For me, I feel my self-reflection abilities are on hype-drive. I sometimes consider it (and my perfectionism) my weaknesses. Funny to say, but many times I have to reign it in a bit and remind myself that I am human. I will always be my own worst critic...

I have often felt that the ability to self-reflect is somewhat innate - you either have it or you don't. Again, because we are in the people business, we witness this first hand daily. Think about some of the student's you've worked with...for me, some of my most difficult cases have involved students who lack the cognitive skills to self-reflect and take responsibility for their actions. Because of this, they rarely recognize that the choice they made was a poor one and in turn, are unwilling explore alternative behavioral choices. Think about some of the adults you've worked with...for me, my most difficult consultation situations include those times when the adult isn't willing (or able?) to reflect on their choices or alter they way they are currently doing things for the benefit of the child involved.

I found this interesting article in a recent search. It doesn't answer my question if the ability to self-reflect is innate, but it sure does offer a bunch of information to think about.


Sunday, October 06, 2013

Bullying Basics

I have an interest in bullying behavior. I experienced it first hand as a kid. As a school counselor, I experience it from a prevention/intervention point-of-view. I decided early on in my doctoral program at the University of Nebraska-Lincoln that my dissertation focus would be bullying behavior - primarily because I was a school counselor struggling the best ways to prevent and intervene. As a doctoral student, one of the first things that happens is that your doctoral committee is formed. I researched, personally met, and asked those professors I wanted to surround myself with as I made my way through the program and the dissertation process. I secured quite a fantastic doctoral committee and had the fortunate opportunity of having Dr. Susan Swearer (Target Bullying Intervention Program, Nebraska Bullying Prevention and Intervention Initiative, Bullying Research Network, Lady Gaga's Born This Way Foundation Advisory Board Member) as one of my committee members. What a blessing it was to work with her and her research! In fact, I recommended her (more than once) to be a Keynote Speaker at ASCA 2014!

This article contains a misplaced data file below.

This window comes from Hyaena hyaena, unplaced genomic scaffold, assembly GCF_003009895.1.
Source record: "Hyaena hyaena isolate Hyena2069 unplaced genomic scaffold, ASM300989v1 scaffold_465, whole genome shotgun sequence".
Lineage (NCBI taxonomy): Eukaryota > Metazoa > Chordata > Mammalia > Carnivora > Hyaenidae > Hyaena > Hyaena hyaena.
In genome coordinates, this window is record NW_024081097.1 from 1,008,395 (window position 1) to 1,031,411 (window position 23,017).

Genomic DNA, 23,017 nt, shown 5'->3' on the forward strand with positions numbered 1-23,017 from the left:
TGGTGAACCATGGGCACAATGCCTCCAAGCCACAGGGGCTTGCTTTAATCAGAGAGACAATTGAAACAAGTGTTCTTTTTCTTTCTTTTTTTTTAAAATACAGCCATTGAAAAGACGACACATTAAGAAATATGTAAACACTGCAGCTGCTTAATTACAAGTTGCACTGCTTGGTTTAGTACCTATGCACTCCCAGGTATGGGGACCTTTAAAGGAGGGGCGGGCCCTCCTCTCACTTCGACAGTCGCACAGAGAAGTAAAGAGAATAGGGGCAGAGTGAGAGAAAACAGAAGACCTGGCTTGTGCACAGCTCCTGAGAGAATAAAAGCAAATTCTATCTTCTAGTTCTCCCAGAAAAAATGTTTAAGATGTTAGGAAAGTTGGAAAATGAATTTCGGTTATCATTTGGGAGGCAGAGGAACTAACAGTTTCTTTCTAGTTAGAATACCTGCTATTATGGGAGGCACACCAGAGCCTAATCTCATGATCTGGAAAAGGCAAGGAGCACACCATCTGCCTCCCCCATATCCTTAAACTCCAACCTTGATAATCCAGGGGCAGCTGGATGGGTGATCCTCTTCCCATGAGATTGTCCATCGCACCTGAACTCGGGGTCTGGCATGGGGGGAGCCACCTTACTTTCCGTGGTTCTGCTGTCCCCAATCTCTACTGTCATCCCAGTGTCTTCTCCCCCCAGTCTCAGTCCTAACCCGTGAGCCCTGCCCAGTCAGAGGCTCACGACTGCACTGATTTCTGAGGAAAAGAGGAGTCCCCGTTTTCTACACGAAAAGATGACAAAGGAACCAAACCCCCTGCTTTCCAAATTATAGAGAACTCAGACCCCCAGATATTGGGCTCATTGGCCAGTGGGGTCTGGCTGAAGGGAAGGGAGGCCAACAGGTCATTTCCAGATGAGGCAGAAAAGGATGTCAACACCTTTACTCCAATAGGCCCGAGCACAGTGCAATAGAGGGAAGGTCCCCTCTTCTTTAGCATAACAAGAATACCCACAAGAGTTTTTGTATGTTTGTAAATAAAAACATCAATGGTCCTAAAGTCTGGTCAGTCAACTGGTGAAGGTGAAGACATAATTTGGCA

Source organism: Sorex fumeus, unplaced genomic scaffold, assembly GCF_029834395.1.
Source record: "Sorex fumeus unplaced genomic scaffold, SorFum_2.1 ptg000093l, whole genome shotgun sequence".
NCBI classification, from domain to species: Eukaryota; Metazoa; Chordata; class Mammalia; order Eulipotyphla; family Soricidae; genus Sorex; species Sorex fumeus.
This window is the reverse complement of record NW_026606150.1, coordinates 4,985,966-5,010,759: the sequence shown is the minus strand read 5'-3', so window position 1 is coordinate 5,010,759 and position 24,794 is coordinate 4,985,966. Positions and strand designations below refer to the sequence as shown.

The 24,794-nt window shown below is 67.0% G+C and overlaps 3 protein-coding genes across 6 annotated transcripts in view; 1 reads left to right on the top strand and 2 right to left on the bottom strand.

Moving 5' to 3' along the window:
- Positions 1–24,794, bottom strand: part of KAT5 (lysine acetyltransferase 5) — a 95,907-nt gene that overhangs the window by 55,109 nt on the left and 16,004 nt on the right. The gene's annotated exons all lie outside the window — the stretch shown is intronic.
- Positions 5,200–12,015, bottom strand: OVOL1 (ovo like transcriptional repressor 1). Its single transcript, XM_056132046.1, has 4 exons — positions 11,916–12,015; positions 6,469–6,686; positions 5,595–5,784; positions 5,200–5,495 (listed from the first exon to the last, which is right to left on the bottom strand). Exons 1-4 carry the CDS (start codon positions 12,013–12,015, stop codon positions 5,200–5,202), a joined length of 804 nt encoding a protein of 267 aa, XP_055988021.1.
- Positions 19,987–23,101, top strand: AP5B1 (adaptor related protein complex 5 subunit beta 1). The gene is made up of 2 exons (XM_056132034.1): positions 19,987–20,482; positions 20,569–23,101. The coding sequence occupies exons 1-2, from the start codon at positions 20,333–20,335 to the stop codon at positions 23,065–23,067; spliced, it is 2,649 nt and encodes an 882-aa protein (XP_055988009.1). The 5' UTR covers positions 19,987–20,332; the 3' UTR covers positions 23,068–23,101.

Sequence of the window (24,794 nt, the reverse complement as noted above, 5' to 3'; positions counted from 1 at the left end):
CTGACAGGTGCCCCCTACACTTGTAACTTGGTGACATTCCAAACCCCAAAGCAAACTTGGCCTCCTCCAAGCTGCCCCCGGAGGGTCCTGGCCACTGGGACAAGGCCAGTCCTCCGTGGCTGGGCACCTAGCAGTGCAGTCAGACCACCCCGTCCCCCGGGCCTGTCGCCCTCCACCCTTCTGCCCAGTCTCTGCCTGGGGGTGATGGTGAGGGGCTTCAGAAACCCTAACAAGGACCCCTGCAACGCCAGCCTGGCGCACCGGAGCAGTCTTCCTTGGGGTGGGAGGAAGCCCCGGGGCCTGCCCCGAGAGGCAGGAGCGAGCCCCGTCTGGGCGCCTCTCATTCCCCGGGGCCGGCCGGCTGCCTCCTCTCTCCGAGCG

As I planned in year one, I wrote my doctoral dissertation on bullying behavior: 
The effects of a school counseling bullying curriculum on bully behavior in an urban K-5 elementary school. Through this work, I was able to combine my love for school counseling and interest in teaching, curriculum, and learning. What a process that was!! Full-time school counselor, full-time doctoral student, and carrying out this huge research initiative with all of the children in the school!!! I must say, I'm awfully proud of this accomplishment and the lengthy document/book I produced. On a side note: I haven't really opened up my dissertation much since I defended it. Why? The few times I did, I've found typos!!! That thing was read time and time again, proofed time and time again by me and a number of neutral parties and STILL there are typos. Ugh....that really bugs me!

If you would like to read my dissertation, please email me at: and I will get you the link.

Following my doctoral work, over the years I've been involved in the fight against bullying behavior. I've held parent workshops on what bullying behavior is and strategies to deal with bullying, parent workshops on the Olweus Bullying Prevention Program and the process of handling bully behavior in our school, and parent workshops on cyberbullying/internet safety. I taught many lessons in every grade level, developed literature for parents and teachers, trained staff on these topics, and of course I've done my share of interventions. Here are some other bullying prevention activities/initiatives that I have been a part of. 

34 Days of Anti-Bullying Morning Announcements

In 2010, I wrote 7 weeks worth of morning announcements titled: Bullying Basics. Each week had a theme and each daily announcement supported that theme. I originally wrote these not for Bullying Prevention Month, but instead wrote them in response to springtime behavior. 

These documents still have the dates listed (Spring of 2010) for each announcement, but it gives you an idea of what the announcements sounded like for elementary aged students.

For the Bullying Basics Announcements, click below!
Week #1
Week #2
Week #3
Week #4
Week #5
Week #6
Week #7

PBS39 Tempo In Depth

In October of 2011, I was asked to be a panelist for PBS39 Tempo In Depth television show on the topic of bullying. The person who would have typically represented the school district was unable to attend the taping. After realizing this was an opportunity to talk about this very important topic, an opportunity to represent my school district in a positive way, and an opportunity to represent the work elementary school counselors do, I reluctantly agreed to participate. I remember that day vividly; I was so incredibly nervous and was so thankful that I didn't stumble on my words.  In the end, I don't think I will ever be doing something like this again:)!